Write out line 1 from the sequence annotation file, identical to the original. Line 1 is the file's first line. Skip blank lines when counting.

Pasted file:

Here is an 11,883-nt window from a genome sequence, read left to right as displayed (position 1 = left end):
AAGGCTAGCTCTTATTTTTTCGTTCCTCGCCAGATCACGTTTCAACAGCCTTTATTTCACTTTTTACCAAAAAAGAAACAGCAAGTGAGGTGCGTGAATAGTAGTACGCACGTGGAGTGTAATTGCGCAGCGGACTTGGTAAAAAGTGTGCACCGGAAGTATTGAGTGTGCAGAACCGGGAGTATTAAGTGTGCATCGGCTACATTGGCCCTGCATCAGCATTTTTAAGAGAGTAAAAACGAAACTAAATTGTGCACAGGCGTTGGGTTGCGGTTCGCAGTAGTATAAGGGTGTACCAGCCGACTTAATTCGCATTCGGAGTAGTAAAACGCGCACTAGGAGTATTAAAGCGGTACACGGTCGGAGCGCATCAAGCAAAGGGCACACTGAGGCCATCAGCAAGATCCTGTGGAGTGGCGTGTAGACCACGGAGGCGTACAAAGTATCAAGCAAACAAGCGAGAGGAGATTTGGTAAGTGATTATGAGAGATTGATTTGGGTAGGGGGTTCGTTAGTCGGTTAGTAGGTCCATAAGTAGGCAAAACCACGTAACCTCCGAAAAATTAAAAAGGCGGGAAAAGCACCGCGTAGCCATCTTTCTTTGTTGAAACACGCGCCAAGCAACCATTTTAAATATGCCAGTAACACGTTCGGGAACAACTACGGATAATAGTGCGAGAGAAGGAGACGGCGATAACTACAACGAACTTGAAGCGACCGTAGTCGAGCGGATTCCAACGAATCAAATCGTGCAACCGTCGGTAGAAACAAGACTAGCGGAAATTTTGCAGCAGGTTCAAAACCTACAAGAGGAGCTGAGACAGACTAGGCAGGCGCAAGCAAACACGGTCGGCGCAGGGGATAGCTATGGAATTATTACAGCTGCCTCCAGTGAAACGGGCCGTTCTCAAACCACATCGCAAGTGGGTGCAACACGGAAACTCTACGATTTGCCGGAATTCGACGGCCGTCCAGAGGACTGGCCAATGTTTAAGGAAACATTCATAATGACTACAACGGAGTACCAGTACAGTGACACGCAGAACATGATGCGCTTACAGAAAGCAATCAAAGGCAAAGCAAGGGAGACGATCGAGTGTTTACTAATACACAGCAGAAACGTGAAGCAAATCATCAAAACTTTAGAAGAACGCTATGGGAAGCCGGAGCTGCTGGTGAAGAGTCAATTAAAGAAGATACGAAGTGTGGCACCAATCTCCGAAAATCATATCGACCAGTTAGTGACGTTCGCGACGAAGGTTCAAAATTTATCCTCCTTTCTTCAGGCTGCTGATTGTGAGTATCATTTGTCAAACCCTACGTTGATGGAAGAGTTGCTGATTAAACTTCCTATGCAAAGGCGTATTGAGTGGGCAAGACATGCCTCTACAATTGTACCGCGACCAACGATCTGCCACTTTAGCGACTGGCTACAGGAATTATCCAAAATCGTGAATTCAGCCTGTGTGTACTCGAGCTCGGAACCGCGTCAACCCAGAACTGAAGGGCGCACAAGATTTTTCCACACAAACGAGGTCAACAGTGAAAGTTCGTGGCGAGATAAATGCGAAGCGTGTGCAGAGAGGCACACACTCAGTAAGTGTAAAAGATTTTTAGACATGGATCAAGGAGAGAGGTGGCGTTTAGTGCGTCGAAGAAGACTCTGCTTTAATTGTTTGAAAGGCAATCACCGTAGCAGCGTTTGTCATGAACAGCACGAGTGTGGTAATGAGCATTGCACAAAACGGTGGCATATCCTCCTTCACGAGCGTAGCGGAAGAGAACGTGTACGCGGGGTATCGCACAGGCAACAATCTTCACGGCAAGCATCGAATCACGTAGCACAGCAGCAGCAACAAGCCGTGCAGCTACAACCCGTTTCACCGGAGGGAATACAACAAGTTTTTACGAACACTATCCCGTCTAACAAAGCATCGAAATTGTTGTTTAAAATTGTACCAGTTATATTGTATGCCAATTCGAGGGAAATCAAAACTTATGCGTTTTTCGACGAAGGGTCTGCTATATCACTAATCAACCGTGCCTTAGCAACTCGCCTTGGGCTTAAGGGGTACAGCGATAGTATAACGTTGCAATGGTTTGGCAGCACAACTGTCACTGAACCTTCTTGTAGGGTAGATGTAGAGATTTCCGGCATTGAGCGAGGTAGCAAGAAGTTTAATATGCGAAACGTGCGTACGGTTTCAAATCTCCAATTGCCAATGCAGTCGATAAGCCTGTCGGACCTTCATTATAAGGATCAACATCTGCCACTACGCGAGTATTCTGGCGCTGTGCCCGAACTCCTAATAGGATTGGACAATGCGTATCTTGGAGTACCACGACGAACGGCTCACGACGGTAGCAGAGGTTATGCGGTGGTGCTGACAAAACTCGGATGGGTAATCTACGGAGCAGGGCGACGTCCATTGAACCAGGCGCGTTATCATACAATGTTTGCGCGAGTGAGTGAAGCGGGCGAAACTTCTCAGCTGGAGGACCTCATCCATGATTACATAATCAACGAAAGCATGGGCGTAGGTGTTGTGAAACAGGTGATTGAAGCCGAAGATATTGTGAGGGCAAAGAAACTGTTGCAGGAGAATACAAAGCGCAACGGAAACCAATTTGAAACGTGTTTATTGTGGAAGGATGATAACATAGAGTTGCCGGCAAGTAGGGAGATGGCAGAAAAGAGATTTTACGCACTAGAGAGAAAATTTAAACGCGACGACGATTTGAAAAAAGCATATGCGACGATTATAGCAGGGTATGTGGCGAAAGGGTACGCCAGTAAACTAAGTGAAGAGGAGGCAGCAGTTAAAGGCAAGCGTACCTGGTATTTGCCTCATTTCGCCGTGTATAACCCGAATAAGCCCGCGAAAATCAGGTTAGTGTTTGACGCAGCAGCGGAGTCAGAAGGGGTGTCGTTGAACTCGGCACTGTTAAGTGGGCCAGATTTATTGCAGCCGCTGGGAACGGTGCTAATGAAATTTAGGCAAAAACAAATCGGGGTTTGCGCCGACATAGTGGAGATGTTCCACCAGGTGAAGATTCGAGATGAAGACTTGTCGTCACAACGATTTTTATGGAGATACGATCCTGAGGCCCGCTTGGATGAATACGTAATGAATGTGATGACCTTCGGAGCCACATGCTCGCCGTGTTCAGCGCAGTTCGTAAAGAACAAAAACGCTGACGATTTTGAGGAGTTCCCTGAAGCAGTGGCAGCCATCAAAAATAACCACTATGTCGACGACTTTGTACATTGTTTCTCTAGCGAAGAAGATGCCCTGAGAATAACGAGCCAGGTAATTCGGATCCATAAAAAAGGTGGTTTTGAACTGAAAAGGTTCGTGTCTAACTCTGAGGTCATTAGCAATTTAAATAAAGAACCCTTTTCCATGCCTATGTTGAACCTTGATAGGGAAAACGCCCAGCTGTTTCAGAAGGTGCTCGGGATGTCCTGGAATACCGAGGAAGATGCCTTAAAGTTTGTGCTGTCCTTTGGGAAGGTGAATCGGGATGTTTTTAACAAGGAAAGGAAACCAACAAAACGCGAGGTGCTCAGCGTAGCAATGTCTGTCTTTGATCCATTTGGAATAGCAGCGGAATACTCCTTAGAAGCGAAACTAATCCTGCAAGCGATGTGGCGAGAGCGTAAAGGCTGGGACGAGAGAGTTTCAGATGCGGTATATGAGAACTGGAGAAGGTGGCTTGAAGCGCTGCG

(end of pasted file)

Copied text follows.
Here is an 11,883-nt window from a genome sequence, read left to right as displayed (position 1 = left end):